The decision in Congregation Ariel Russian Community Synagogue, Inc. v. Baltimore County, Docket No. GLR-17-910 (D. MD 2018) is available here.

Maryland Federal Court – Church’s Alleged Substantial Burden was Self-Imposed

A federal court in Maryland recently rejected a church’s RLUIPA and related constitutional claims, finding that the religious group’s claimed harm was self-created.  The case demonstrates the importance of due diligence efforts in connection with developing property in the context of a religious land use controversy.

The religious group, Jesus Christ is the Answer Ministries, Inc. (the “Church”), a nondenominational, multicultural Christian church, was established in Baltimore, Maryland in 1992 by Reverend Ware, a native of Kenya.  Within the first 10 years, the Church had no more than 10 members and regularly met at Reverend Ware’s home.  Over the next 10 years, the Church grew, and began to meet at an elementary school and hotel.  With membership on the rise, the Church searched for a new site to purchase and use as a house of worship.  In 2012, the Church believed it found a suitable property at 4512 Old Court Road in Baltimore, consisting of 1.2 acres and having a 2,900 square foot structure previously used as a home (the “Property”).  Without consulting the zoning code, the Church purchased the Property after being told by a realtor that a church use was permitted on the Property.

Still without checking the zoning code, the Church converted three rooms of the existing structure into a worship area, added two bathrooms, replaced the roof, and replaced a small deck.  The Church also created a new, gravel parking area at the rear of the structure and planted cypress trees to line the new parking area.  The Church held its first service, a cookout, and a party in October of 2012.

Local residents complained about the Church’s use of the Property.  In response, Baltimore County informed the Church that the Property had to comply with the zoning code before being used for religious worship.  While a church is a “permitted as of right” use in the subject zoning district (the Density Residential 3.5 zone), there are certain buffer, screening and setback requirements that the Church did not meet.  The Church filed a petition for a special hearing to allow its use of the Property and to vary certain parking requirements, but the Board of Appeals of Baltimore County (the “Board”) denied the petition because the Church’s site plan did not comply with the buffer and setback requirements and the use was “not compatible with the neighborhood.”  The Church sued in state court, but the Maryland Court of Special Appeals affirmed the Board’s decision.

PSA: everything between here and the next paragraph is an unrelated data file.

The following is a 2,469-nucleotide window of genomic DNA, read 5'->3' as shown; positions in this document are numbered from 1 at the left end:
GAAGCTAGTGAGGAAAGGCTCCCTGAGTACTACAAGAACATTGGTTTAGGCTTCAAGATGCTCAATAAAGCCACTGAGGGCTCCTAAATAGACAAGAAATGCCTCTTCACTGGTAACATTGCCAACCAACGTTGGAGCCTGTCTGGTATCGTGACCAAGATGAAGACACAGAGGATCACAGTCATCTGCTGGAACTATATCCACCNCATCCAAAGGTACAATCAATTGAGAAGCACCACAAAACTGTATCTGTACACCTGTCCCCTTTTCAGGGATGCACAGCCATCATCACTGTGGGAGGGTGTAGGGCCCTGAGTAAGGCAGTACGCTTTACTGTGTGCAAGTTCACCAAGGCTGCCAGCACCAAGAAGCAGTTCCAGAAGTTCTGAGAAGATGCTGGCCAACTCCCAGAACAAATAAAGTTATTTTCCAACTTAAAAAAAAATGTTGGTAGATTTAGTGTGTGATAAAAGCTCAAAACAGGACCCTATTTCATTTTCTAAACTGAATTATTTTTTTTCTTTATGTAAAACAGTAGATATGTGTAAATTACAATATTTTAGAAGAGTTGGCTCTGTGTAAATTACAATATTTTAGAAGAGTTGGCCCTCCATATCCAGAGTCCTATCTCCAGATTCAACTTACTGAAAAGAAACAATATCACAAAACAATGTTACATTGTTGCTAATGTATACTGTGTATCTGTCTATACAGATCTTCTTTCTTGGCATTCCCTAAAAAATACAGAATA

While the Church’s lawsuit was pending, the Church submitted a second petition to use the Property.  The second petition came closer to complying with the buffer and setback requirements, but still fell short.  The Board denied the second petition without a hearing as being barred by the doctrine of res judicata.  The Church sued both the Board and Baltimore County in federal court, alleging that the defendants violated RLUIPA’s substantial burden and nondiscrimination provisions, along with the First and Fourteenth Amendments and state law.

The District of Maryland dismissed all of the Church’s claims.  First, it concluded that because the Church had no reasonable likelihood to develop the Property at the time of purchase, the RLUIPA and First Amendment substantial burden claims failed.  This was because “Plaintiffs’ failure to exercise due-diligence before acquiring and altering the Property, and subsequent proposal of a site plan that disregarded the zoning requirements, show that Plaintiffs did not have a reasonable expectation at the time Ware bought the Property that it could be used for the Church.”  Rather, the extent of Ware’s due diligence was a realtor stating that a church use was a permitted use on the Property.  As a result, the court determined that any “alleged burdens” were “self-imposed” by the Church.

The court also found that the Church’s nondiscrimination and equal protection claims failed because no facts had been alleged to support an inference that the Board had intentionally discriminated.  Further, the zoning code provisions at issue were facially neutral in that they applied to all permitted uses in the subject zone, and Plaintiffs did not identify any similarly situated churches that had been treated better.

The court’s decision in Jesus Christ is the Answer Ministries, Inc. v. Baltimore County, Docket No. RDB-17-3010 (D. MD. 2018) is available here.

Pave it! RFRA Unlikely to Protect Sacred Burial Ground